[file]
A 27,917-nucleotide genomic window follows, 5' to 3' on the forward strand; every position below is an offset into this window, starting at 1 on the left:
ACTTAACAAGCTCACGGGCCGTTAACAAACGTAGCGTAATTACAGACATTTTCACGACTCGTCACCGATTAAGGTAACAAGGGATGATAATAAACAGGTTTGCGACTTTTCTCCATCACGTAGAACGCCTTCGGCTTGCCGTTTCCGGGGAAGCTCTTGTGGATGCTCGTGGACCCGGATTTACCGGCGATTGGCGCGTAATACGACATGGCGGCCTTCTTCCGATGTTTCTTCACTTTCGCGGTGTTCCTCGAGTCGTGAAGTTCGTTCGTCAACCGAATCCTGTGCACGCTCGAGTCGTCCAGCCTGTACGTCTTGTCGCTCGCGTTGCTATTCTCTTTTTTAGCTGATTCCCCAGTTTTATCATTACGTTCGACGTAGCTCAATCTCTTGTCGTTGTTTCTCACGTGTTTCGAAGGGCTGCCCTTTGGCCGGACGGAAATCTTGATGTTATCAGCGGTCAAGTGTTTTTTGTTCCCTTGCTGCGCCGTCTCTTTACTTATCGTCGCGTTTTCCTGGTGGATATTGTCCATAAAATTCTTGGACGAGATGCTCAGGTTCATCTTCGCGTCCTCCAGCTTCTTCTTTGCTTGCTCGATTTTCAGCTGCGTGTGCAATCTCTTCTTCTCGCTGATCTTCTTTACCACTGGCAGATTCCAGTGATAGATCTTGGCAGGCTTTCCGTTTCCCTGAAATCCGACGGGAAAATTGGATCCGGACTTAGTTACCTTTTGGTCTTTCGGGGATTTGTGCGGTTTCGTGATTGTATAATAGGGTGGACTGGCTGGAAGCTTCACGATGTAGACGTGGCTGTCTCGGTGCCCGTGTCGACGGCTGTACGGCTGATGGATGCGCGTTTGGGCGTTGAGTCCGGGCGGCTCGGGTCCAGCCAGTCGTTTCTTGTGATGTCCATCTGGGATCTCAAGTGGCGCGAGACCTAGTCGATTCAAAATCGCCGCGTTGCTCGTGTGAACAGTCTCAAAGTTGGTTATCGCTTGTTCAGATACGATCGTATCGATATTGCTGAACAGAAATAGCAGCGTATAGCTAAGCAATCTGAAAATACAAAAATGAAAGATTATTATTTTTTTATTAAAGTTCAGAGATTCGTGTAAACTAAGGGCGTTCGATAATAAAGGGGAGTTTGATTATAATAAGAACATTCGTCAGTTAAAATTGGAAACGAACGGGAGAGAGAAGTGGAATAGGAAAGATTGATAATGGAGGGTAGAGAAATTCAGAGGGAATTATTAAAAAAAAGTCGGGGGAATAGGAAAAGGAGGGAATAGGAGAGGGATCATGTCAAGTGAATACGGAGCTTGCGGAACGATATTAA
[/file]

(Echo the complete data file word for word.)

A 27,917-nucleotide genomic window follows, 5' to 3' on the forward strand; every position below is an offset into this window, starting at 1 on the left:
ACTTAACAAGCTCACGGGCCGTTAACAAACGTAGCGTAATTACAGACATTTTCACGACTCGTCACCGATTAAGGTAACAAGGGATGATAATAAACAGGTTTGCGACTTTTCTCCATCACGTAGAACGCCTTCGGCTTGCCGTTTCCGGGGAAGCTCTTGTGGATGCTCGTGGACCCGGATTTACCGGCGATTGGCGCGTAATACGACATGGCGGCCTTCTTCCGATGTTTCTTCACTTTCGCGGTGTTCCTCGAGTCGTGAAGTTCGTTCGTCAACCGAATCCTGTGCACGCTCGAGTCGTCCAGCCTGTACGTCTTGTCGCTCGCGTTGCTATTCTCTTTTTTAGCTGATTCCCCAGTTTTATCATTACGTTCGACGTAGCTCAATCTCTTGTCGTTGTTTCTCACGTGTTTCGAAGGGCTGCCCTTTGGCCGGACGGAAATCTTGATGTTATCAGCGGTCAAGTGTTTTTTGTTCCCTTGCTGCGCCGTCTCTTTACTTATCGTCGCGTTTTCCTGGTGGATATTGTCCATAAAATTCTTGGACGAGATGCTCAGGTTCATCTTCGCGTCCTCCAGCTTCTTCTTTGCTTGCTCGATTTTCAGCTGCGTGTGCAATCTCTTCTTCTCGCTGATCTTCTTTACCACTGGCAGATTCCAGTGATAGATCTTGGCAGGCTTTCCGTTTCCCTGAAATCCGACGGGAAAATTGGATCCGGACTTAGTTACCTTTTGGTCTTTCGGGGATTTGTGCGGTTTCGTGATTGTATAATAGGGTGGACTGGCTGGAAGCTTCACGATGTAGACGTGGCTGTCTCGGTGCCCGTGTCGACGGCTGTACGGCTGATGGATGCGCGTTTGGGCGTTGAGTCCGGGCGGCTCGGGTCCAGCCAGTCGTTTCTTGTGATGTCCATCTGGGATCTCAAGTGGCGCGAGACCTAGTCGATTCAAAATCGCCGCGTTGCTCGTGTGAACAGTCTCAAAGTTGGTTATCGCTTGTTCAGATACGATCGTATCGATATTGCTGAACAGAAATAGCAGCGTATAGCTAAGCAATCTGAAAATACAAAAATGAAAGATTATTATTTTTTTATTAAAGTTCAGAGATTCGTGTAAACTAAGGGCGTTCGATAATAAAGGGGAGTTTGATTATAATAAGAACATTCGTCAGTTAAAATTGGAAACGAACGGGAGAGAGAAGTGGAATAGGAAAGATTGATAATGGAGGGTAGAGAAATTCAGAGGGAATTATTAAAAAAAAGTCGGGGGAATAGGAAAAGGAGGGAATAGGAGAGGGATCATGTCAAGTGAATACGGAGCTTGCGGAACGATATTAA